|Elements of Kinetic theory of gases. Velocity distribution and Equipartition of energy. Specific heat of Mono-, di- and tri-atomic gases. Ideal gas, van-der-Waals gas, and equation of state. Mean free path. Laws of thermodynamics. Zeroth law and the concept of thermal equilibrium. First law and its consequences. Isothermal and adiabatic processes. Reversible, irreversible, and quasi-static processes. Second law and entropy. Carnot cycle. Maxwell’s thermodynamic relations and simple applications. Thermodynamic potentials and their applications. Phase transitions and Clausius-Clapeyron equation. Ideas of ensembles, Maxwell-Boltzmann, Fermi-Dirac, and Bose-Einstein distributions.|
|Inertial frames and Galilean invariance. Postulates of special relativity. Lorentz transformations. Length contraction, time dilation. Relativistic velocity addition theorem, mass-energy equivalence. Blackbody radiation, photoelectric effect, Compton effect, Bohr’s atomic model, X-rays. Wave-particle duality, Uncertainty principle, the superposition principle, calculation of expectation values, Schrödinger equation, and its solution for one, two, and three-dimensional boxes. Solution of Schrödinger equation for the one-dimensional harmonic oscillator. Reflection and transmission at a step potential, Pauli exclusion principle. Structure of the atomic nucleus, mass, and binding energy. Radioactivity and its applications. Laws of radioactive decay.|
|Solid State Physics, Devices, and Electronics:|
|Crystal structure, Bravais lattices, and basis. Miller indices. X-ray diffraction and Bragg’s law; Intrinsic and extrinsic semiconductors, variation of resistivity with temperature. Fermi level. p-n junction diode, I-V characteristics, Zener diode, and its applications, BJT: characteristics in CB, CE, CC modes. Single-stage amplifier, two-stage R-C coupled amplifiers. Simple Oscillators: Barkhausen condition, sinusoidal oscillators. OPAMP and applications: Inverting and non-inverting amplifier. Boolean algebra: Binary number systems; conversion from one system to another system; binary addition and subtraction. Logic Gates AND, OR, NOT, NAND, NOR exclusive OR; Truth tables; a combination of gates; de Morgan’s theorem.|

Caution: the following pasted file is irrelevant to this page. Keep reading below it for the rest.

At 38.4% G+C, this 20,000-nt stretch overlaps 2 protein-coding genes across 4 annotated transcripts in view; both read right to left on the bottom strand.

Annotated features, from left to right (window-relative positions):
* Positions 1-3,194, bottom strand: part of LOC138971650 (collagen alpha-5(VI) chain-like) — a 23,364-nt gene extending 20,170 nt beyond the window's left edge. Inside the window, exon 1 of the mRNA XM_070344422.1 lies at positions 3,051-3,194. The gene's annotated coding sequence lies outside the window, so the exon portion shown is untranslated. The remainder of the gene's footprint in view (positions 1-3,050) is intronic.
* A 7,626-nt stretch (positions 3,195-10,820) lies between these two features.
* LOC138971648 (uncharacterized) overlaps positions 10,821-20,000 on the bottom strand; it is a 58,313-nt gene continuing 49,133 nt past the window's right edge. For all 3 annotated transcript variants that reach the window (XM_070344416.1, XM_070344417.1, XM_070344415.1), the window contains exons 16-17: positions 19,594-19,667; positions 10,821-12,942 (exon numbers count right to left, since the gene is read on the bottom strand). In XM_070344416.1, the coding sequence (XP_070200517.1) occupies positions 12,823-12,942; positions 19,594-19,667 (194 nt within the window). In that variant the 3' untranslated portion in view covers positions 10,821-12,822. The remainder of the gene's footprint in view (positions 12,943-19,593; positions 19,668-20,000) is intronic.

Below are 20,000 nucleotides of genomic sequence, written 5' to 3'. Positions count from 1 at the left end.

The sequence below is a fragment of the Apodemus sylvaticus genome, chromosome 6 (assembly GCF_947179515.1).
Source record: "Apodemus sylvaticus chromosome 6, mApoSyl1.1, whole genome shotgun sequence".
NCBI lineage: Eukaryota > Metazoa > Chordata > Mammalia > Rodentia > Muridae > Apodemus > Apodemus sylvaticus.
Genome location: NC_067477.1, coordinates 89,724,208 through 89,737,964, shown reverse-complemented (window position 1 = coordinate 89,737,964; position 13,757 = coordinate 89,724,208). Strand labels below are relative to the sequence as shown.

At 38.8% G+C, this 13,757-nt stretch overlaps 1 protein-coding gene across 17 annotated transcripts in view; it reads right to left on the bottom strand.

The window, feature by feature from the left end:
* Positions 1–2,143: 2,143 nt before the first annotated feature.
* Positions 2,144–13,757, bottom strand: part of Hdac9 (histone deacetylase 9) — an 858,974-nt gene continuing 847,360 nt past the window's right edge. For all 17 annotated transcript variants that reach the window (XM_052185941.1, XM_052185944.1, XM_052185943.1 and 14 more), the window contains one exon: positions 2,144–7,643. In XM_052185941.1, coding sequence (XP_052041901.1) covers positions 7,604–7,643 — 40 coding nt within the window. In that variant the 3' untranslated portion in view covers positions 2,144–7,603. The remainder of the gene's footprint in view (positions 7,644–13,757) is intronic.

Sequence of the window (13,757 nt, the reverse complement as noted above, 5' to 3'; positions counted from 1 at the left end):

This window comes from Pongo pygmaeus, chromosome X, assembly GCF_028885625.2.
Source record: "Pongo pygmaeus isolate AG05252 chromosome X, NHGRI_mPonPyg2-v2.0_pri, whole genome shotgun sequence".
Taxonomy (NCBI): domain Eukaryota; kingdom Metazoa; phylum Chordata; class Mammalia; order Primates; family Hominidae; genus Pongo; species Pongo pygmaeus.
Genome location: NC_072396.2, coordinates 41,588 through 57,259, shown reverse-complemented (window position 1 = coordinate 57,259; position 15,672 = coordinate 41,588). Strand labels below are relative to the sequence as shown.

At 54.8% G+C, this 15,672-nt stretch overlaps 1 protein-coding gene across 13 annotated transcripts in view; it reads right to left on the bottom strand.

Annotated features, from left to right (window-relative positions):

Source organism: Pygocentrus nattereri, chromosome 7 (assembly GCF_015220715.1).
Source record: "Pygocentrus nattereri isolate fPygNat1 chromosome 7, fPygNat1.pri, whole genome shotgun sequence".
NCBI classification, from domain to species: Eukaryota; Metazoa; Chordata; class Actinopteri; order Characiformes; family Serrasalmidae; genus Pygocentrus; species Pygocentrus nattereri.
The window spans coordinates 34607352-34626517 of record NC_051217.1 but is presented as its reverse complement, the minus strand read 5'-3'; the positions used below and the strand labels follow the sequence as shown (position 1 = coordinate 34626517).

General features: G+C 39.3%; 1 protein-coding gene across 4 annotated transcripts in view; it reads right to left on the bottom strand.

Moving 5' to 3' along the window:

IIT JAM Physics Exam Pattern
The examination pattern is mentioned below:
|Sections||Type of questions||Number of questions||Total marks|
|Section A||Multiple Choice Questions (MCQs)||30||10 x 1 20 x 2= 50 marks|
|Section B||Multiple Select Questions (MSQs)||10||10 x 2= 20 marks|
|Section C||Numerical Answer Type||20||10 x 1 10 x 2= 30 marks|
- It is a computer-based online examination.
- The duration of the exam is 3 hours (180 minutes).
- The paper is divided into three sections – A, B, and C.
- The total number of questions is 60.
- Section A consists of 30 questions, section B will have 10 questions, and section C contains 20 questions.
- The total marks for the exam are 100.
- Negative marking is applicable for section A, 1/3 mark will be deducted for each incorrect 1-mark and 2/3 mark for 2-mark questions.
- No negative marking is done in sections B and C.
While it’s advisable to cover all topics, focusing on your strengths and areas of interest can also be effective. Ensure you have a strong foundation in the core subjects.
Practice is key. Solve a wide range of numerical problems, and make sure your calculations are accurate. Consider enrolling in a coaching program if you need extra guidance.
Yes, there are several good books available. Some popular choices include “Introduction to Electrodynamics” by David J. Griffiths and “Modern Physics” by Arthur Beiser.
Allocate a specific amount of time to each section based on your strengths and weaknesses. Don’t spend too much time on any one question, and revisit challenging ones after completing the easier ones.
Follow reputable physics journals, attend seminars, and engage with the scientific community online. Staying current with the latest research can enhance your understanding of physics concepts.